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Hineni, Here I am

01/12/2023 01:09:22 PM

Jan12

Sarah Avner, Cantorial Soloist

For the past several weeks we have been reading the story of Joseph as the book of Genesis finally comes to its end. The story of Jacob, his favorite son Joseph, and the band of brothers is so exciting that Tim Rice and Andrew Lloyd Webber crafted a musical based on the tale in 1968: “Joseph and the Amazing Technicolor Dreamcoat”.

Fast-forward to 1985, three years after the musical makes its Broadway debut. I am in grade 7 and attending a school whose focus is music. I get to have a two week schedule that involves choir/orchestra every other day. It is decided that our school, elementary aged children in grades 5 through 8, will become the choir for a professional production of the story of Joseph. Some of us will audition for parts: the adoring girls and the brothers and everyone else (approx. 60 children/grade level so, let’s say 240 students) will become a part of the largest children’s chorus ever to participate and perform the musical. The lead characters will be professional, paid roles.

All of this is to share that our twice weekly rehearsals over several months in our school gym, mastering the choral parts, when to stand/sit, plus the performances of the show itself has embedded this music deeply into my psyche. Each year when we begin reading about the story of Joseph these songs begin roaming through my head becoming the soundtrack in my mind both on and off the bimah.

Needless to say, when we chanted the words chazak, chazak v’nit chaseik (may we find strength in one another), this past Shabbat morning as we read the final words of both the story of Joseph and the book of Genesis, I was relieved. I can officially put the melodies of “Joseph and the Amazing Technicolor Dreamcoat” behind me as we move into the book of Exodus.

With the book of Genesis in our rear-view mirror we now move into the book of Exodus, exploring the verses of Shemot – Names, taken from the first verse of the parashah:

“These are the names of the sons of Israel who came to Egypt with Jacob, each coming with his household:” (Exodus 1:1).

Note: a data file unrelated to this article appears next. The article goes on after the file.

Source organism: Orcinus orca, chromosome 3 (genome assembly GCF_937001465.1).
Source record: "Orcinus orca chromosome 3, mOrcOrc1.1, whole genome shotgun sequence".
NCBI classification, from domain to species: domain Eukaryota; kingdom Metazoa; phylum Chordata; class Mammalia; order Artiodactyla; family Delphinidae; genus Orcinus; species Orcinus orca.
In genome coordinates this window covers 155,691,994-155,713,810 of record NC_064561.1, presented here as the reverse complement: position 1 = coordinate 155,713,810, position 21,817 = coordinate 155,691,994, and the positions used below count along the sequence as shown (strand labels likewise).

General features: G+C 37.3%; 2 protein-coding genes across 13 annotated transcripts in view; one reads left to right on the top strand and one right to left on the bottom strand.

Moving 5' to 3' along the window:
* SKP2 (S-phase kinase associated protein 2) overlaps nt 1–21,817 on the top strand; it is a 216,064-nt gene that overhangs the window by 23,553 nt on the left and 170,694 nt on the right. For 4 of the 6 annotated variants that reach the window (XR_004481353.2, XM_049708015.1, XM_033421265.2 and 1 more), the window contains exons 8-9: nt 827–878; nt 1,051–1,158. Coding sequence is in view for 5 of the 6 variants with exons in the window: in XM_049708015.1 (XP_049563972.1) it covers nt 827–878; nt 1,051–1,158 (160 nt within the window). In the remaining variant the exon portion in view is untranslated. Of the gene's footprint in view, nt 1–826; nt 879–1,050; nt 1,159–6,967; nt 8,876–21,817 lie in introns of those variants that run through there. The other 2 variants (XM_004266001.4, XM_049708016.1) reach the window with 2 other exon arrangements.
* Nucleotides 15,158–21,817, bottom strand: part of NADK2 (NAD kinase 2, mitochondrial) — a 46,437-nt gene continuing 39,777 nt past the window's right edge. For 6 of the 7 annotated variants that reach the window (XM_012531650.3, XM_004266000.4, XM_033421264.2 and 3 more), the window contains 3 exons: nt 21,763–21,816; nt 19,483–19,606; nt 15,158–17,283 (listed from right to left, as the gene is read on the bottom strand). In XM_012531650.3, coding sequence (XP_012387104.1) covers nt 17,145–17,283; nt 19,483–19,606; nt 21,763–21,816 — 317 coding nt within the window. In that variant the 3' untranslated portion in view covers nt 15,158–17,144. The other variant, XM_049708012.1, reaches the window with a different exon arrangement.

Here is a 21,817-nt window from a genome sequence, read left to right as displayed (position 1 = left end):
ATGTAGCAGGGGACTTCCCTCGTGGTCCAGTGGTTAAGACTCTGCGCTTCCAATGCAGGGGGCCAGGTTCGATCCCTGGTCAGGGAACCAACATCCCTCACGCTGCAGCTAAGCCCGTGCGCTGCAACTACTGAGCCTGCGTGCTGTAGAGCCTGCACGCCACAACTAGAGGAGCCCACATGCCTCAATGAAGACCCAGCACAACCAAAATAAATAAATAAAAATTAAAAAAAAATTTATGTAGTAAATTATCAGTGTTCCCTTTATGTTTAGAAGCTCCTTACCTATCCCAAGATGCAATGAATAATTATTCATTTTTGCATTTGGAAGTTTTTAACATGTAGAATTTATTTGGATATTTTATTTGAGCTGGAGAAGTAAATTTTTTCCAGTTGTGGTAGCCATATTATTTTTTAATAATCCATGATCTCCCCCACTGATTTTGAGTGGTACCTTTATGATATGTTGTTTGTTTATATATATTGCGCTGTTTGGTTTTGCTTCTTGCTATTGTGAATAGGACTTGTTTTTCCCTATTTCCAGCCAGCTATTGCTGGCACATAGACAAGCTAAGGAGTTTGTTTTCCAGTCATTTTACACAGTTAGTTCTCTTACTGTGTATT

So much happens in the verses of Torah to come. We get to meet the Pharoah who “…did not know Joseph” (Ex. 1:9), mid-wives Shifrah and Puah, as well as the main characters – Moses and Aaron. We also read the story famously known as “the burning bush” and hear Moses’s response to God: “…Hineni, here I am.” (Ex. 3:4)

As I drove along Mopac to my office here at CBI this morning I was struck by the parallel between where we are in our verses of Torah and where we are as a community. The Israelite people are about to find themselves wandering in the desert while we, too, will soon find ourselves wandering. Our sanctuary remains closed after the arson on Halloween 2021, our administrative offices are currently undergoing mold-remediation and then reconstruction, and what has been our temporary prayer-space in Smith Auditorium will soon see its own renovation. Becoming a beautiful transitional prayer space while we begin the sacred work, together, of planning for our future.

Unlike our ancestors, we are privileged to have community partners willing to house us during this time of transition. So, instead of wandering, we will move to Huffman Hall at St. Matthew’s Episcopal Church. We look forward to sharing all of the details and dates as soon as we have them.

In the meantime, I invite us to return to Moses’s answer to God: “Hineni, here I am.” This beautiful teach written by Rabbi Nina Beth Cardin expresses my thoughts for us in this time:

“A stunning response. “Hineni” is a pure, astonished, unguarded affirmation given before all the facts are known. It is a spontaneous, unequivocal commitment promising: “I am here”, where and as you found me, fully attentive, focused, all in. And even more, “I am here”- all of me, with all that I am and all that I can be.

“Hineni” is a response of sacred and undiluted presence, a response in which the self-sheds all reservations, which expands the boundaries of self, indicating a readiness to receive and respond to whatever experience is about to unfold. It is brave and humble.

When we promise ourselves to the one we love not knowing what the future might bring; when we gaze into a newborn’s eyes and promise we will never let them down. When we promise ourselves – as we enter a new era of our lives - to be all that we can be.”

Shabbat Shalom.

Fri, April 19 2024 11 Nisan 5784